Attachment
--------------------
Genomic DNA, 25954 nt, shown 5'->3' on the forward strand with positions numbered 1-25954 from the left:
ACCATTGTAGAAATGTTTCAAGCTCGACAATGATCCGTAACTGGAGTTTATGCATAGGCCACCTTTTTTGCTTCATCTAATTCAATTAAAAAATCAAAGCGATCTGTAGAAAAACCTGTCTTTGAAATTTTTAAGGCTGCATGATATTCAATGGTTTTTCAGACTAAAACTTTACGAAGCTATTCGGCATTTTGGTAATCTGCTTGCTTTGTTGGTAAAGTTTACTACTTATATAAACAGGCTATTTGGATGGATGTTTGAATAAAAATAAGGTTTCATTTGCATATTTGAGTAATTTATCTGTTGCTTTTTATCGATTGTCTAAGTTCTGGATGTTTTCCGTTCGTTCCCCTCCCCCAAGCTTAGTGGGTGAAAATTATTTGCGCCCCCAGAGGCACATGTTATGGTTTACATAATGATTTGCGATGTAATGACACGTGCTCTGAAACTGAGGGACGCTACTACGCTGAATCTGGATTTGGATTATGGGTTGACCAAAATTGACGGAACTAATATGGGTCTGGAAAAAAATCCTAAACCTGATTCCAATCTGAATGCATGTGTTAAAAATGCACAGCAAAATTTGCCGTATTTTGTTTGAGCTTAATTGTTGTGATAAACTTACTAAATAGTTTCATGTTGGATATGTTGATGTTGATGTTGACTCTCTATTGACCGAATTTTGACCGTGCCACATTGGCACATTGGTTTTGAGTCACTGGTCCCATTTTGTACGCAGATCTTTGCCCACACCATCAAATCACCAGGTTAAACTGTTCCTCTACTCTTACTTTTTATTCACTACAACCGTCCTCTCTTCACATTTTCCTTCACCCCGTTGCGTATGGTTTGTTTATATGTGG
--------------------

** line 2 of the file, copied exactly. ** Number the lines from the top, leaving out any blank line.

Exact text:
ACCATTGTAGAAATGTTTCAAGCTCGACAATGATCCGTAACTGGAGTTTATGCATAGGCCACCTTTTTTGCTTCATCTAATTCAATTAAAAAATCAAAGCGATCTGTAGAAAAACCTGTCTTTGAAATTTTTAAGGCTGCATGATATTCAATGGTTTTTCAGACTAAAACTTTACGAAGCTATTCGGCATTTTGGTAATCTGCTTGCTTTGTTGGTAAAGTTTACTACTTATATAAACAGGCTATTTGGATGGATGTTTGAATAAAAATAAGGTTTCATTTGCATATTTGAGTAATTTATCTGTTGCTTTTTATCGATTGTCTAAGTTCTGGATGTTTTCCGTTCGTTCCCCTCCCCCAAGCTTAGTGGGTGAAAATTATTTGCGCCCCCAGAGGCACATGTTATGGTTTACATAATGATTTGCGATGTAATGACACGTGCTCTGAAACTGAGGGACGCTACTACGCTGAATCTGGATTTGGATTATGGGTTGACCAAAATTGACGGAACTAATATGGGTCTGGAAAAAAATCCTAAACCTGATTCCAATCTGAATGCATGTGTTAAAAATGCACAGCAAAATTTGCCGTATTTTGTTTGAGCTTAATTGTTGTGATAAACTTACTAAATAGTTTCATGTTGGATATGTTGATGTTGATGTTGACTCTCTATTGACCGAATTTTGACCGTGCCACATTGGCACATTGGTTTTGAGTCACTGGTCCCATTTTGTACGCAGATCTTTGCCCACACCATCAAATCACCAGGTTAAACTGTTCCTCTACTCTTACTTTTTATTCACTACAACCGTCCTCTCTTCACATTTTCCTTCACCCCGTTGCGTATGGTTTGTTTATATGTGG